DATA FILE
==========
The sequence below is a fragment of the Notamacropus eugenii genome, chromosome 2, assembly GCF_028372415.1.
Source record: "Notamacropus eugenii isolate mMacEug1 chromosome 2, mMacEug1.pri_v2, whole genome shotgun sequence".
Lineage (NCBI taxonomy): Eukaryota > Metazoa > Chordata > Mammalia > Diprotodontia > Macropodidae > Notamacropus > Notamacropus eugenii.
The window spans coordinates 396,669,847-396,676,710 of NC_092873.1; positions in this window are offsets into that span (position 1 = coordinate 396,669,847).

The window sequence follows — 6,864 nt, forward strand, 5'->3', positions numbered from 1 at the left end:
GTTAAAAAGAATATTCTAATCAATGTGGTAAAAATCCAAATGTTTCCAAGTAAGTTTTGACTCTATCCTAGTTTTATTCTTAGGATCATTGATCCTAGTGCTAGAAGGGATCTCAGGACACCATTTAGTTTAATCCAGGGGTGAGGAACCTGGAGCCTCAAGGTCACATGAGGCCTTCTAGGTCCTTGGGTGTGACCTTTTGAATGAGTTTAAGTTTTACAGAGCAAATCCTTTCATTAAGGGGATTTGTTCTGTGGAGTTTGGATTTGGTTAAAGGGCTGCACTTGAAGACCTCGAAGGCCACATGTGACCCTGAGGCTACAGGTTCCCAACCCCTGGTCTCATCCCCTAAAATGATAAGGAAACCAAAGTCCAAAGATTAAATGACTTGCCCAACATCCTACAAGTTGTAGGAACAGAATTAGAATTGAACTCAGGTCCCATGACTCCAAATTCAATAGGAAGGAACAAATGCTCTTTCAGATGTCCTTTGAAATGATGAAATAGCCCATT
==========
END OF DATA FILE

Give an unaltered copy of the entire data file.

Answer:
The sequence below is a fragment of the Notamacropus eugenii genome, chromosome 2, assembly GCF_028372415.1.
Source record: "Notamacropus eugenii isolate mMacEug1 chromosome 2, mMacEug1.pri_v2, whole genome shotgun sequence".
Lineage (NCBI taxonomy): Eukaryota > Metazoa > Chordata > Mammalia > Diprotodontia > Macropodidae > Notamacropus > Notamacropus eugenii.
The window spans coordinates 396,669,847-396,676,710 of NC_092873.1; positions in this window are offsets into that span (position 1 = coordinate 396,669,847).

The window sequence follows — 6,864 nt, forward strand, 5'->3', positions numbered from 1 at the left end:
GTTAAAAAGAATATTCTAATCAATGTGGTAAAAATCCAAATGTTTCCAAGTAAGTTTTGACTCTATCCTAGTTTTATTCTTAGGATCATTGATCCTAGTGCTAGAAGGGATCTCAGGACACCATTTAGTTTAATCCAGGGGTGAGGAACCTGGAGCCTCAAGGTCACATGAGGCCTTCTAGGTCCTTGGGTGTGACCTTTTGAATGAGTTTAAGTTTTACAGAGCAAATCCTTTCATTAAGGGGATTTGTTCTGTGGAGTTTGGATTTGGTTAAAGGGCTGCACTTGAAGACCTCGAAGGCCACATGTGACCCTGAGGCTACAGGTTCCCAACCCCTGGTCTCATCCCCTAAAATGATAAGGAAACCAAAGTCCAAAGATTAAATGACTTGCCCAACATCCTACAAGTTGTAGGAACAGAATTAGAATTGAACTCAGGTCCCATGACTCCAAATTCAATAGGAAGGAACAAATGCTCTTTCAGATGTCCTTTGAAATGATGAAATAGCCCATT